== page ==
Survival Skills

Survival Skills



Survival skills just for​ backpacking? Why not? for​ ultralight backpackers like myself, skills replace gear, and​ therefore weight. if​ you spend any time in​ the​ wilderness, it​ also just feels good to​ know you can deal with whatever comes up.

Survival means staying warm and​ dry, hydrated, uninjured, and​ finding your way out of​ the​ wilderness. of​ course, eating is​ nice too, but not crucial if​ the​ situation is​ just for​ a​ few days. Here are some survival skills you can learn easily.

Easy Survival Skills

1. Put dried moss or​ milkweed fuzz in​ your pocket as​ you walk, so you'll have dry tinder to​ start a​ fire, just in​ case it's raining later. Cattail fuzz works well too, and​ you can experiment with different materials.

2. if​ it​ looks and​ tastes like a​ blueberry, strawberry, or​ raspberry - it​ is. There is​ no berry in​ North America that looks like a​ blueberry, strawberry, or​ raspberry, and​ can hurt you from one taste. Take a​ taste, and​ just spit it​ out completely if​ it​ doesn't taste right.

3. Make a​ pile of​ dry leaves and​ dead grass to​ keep warm in​ an​ emergency. I have slept warmly without a​ blanket, in​ below-freezing weather, in​ a​ pile of​ dry grass.

4. Put a​ stick upright in​ the​ ground, and​ mark the​ tip of​ the​ shadow. Mark it​ again fifteen minutes later. Scratch a​ line between the​ first and​ second marks, and​ it​ will be pointing east. Techniques like this can save you when your compass is​ lost.

5. Clouds form in​ the​ Rocky Mountains just before the​ afternoon storms in​ summer. Hikers are regularly killed by lightning in​ Colorado. Birds often fly lower before storms. Learning to​ read the​ sky and​ the​ behavior of​ animals can keep you out of​ trouble.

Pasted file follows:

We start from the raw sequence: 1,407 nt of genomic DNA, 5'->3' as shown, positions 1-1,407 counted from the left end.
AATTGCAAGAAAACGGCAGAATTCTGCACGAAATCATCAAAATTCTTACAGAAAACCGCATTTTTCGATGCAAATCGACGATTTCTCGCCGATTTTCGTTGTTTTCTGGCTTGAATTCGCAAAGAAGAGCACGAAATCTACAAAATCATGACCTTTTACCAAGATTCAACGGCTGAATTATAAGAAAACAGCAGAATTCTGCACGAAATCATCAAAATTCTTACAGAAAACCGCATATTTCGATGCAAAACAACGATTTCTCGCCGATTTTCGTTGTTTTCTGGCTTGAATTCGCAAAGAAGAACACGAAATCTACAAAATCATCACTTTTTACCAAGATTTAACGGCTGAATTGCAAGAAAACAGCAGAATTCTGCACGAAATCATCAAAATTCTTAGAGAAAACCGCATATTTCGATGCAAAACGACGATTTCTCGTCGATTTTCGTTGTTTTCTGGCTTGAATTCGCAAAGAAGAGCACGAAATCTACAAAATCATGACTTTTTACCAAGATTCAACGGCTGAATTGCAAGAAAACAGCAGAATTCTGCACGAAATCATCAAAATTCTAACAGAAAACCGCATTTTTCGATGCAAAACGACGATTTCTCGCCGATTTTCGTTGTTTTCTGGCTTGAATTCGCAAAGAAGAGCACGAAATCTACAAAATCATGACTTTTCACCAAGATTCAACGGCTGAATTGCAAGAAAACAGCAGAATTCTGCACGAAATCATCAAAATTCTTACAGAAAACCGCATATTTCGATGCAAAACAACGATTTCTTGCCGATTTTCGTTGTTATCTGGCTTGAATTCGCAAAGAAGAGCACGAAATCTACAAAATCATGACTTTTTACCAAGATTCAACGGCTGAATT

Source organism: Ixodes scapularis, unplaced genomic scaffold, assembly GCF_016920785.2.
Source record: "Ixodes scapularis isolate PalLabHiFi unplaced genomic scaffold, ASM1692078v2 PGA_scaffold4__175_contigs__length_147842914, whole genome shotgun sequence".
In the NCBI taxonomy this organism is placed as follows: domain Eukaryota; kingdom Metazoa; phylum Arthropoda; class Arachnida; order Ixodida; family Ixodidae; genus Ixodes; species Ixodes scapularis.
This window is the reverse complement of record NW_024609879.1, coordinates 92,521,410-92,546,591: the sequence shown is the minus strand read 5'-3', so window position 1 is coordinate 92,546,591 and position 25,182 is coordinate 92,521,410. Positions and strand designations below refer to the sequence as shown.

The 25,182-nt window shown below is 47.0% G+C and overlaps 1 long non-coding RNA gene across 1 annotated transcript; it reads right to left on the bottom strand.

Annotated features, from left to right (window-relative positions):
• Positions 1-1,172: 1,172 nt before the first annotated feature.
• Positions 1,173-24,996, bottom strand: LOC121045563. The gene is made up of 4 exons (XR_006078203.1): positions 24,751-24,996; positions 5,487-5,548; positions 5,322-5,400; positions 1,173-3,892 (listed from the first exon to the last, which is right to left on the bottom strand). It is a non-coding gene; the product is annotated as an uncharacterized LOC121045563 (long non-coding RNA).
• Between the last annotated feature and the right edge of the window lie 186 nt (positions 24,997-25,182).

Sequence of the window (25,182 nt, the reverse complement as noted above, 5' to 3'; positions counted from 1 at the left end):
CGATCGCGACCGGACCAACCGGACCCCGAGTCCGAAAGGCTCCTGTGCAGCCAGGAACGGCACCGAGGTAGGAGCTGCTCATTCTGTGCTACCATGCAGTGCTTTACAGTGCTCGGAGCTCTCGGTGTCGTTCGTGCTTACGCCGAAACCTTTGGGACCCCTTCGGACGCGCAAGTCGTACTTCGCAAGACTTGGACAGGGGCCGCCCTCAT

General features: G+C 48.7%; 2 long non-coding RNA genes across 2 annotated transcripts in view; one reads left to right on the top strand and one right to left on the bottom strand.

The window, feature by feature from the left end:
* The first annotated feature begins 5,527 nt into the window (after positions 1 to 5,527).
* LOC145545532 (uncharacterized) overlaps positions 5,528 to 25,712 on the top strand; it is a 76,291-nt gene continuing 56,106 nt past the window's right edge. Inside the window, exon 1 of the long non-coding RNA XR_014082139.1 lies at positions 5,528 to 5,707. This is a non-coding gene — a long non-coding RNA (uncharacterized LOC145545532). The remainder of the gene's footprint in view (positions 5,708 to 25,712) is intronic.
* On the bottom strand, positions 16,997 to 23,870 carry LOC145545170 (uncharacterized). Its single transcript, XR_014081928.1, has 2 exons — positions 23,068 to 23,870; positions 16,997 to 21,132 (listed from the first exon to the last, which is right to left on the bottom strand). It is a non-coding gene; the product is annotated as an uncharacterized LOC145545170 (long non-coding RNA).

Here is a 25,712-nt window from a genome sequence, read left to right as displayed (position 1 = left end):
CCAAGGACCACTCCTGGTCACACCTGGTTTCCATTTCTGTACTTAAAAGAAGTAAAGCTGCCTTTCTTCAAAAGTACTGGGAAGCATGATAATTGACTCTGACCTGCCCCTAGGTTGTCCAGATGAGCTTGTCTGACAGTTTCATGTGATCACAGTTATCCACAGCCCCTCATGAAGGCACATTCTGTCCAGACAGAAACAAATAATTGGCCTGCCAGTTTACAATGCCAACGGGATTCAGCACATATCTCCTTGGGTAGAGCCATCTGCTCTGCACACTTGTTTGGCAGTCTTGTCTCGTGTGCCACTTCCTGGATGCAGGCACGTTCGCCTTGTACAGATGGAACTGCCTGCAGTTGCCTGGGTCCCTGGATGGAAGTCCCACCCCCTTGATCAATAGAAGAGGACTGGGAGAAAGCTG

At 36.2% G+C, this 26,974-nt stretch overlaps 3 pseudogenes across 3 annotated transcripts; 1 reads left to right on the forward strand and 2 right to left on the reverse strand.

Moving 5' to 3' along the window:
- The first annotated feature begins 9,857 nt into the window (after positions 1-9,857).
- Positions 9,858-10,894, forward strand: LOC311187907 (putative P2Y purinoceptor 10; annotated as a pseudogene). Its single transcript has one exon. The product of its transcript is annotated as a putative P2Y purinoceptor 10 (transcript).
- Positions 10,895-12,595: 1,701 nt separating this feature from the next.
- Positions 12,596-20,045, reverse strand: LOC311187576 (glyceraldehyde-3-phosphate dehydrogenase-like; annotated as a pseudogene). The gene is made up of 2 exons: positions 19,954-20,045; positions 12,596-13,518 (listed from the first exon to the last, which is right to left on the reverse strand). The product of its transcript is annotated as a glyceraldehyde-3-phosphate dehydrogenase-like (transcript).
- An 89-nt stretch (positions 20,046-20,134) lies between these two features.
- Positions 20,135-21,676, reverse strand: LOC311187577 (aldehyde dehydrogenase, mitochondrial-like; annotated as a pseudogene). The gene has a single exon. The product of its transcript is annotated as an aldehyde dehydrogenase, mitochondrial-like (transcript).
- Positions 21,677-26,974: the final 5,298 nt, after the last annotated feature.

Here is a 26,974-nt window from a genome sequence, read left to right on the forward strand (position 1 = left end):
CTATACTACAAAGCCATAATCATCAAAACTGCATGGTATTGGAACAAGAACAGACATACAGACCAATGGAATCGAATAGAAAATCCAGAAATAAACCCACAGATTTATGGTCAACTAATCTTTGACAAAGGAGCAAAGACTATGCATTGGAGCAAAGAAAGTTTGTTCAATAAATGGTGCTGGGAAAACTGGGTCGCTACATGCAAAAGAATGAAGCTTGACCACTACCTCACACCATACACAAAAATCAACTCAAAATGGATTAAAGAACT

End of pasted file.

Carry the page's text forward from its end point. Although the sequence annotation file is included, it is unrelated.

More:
6. the​ biggest wilderness killer is​ hypothermia, and​ getting wet is​ the​ biggest cause. Get in​ the​ habit of​ watching for​ ledges or​ large fir trees to​ stand under when you think that rain may be coming. Learning to​ stay dry is​ one of​ the​ more important survival skills.

7. to​ stay warmer, sleep with your head slightly downhill. it​ takes some getting used to, but it​ works.

8. Get in​ the​ habit of​ filling water bottles every chance you get, and​ you won't have such a​ hard time with any long dry stretches of​ trail. Drink up the​ last of​ your water right before you fill the​ bottles too.

9. Break a​ "blister" on the​ trunk of​ a​ small spruce or​ fir tree, and​ you can use the​ sap that oozes out as​ an​ good antiseptic dressing for​ small cuts. it​ also can be used to​ start a​ fire, and​ will burn when wet.

10. Bark from a​ white birch tree will usually light even when wet. in​ a​ jam, you can also use it​ as​ a​ paper substitute if​ you need to​ leave a​ note in​ an​ emergency.

The above are just a​ few tips and​ techniques you can easily learn. There are many more, and​ they can make backpacking not only safer, but more interesting. Why not practice one or​ two of​ these survival skills?




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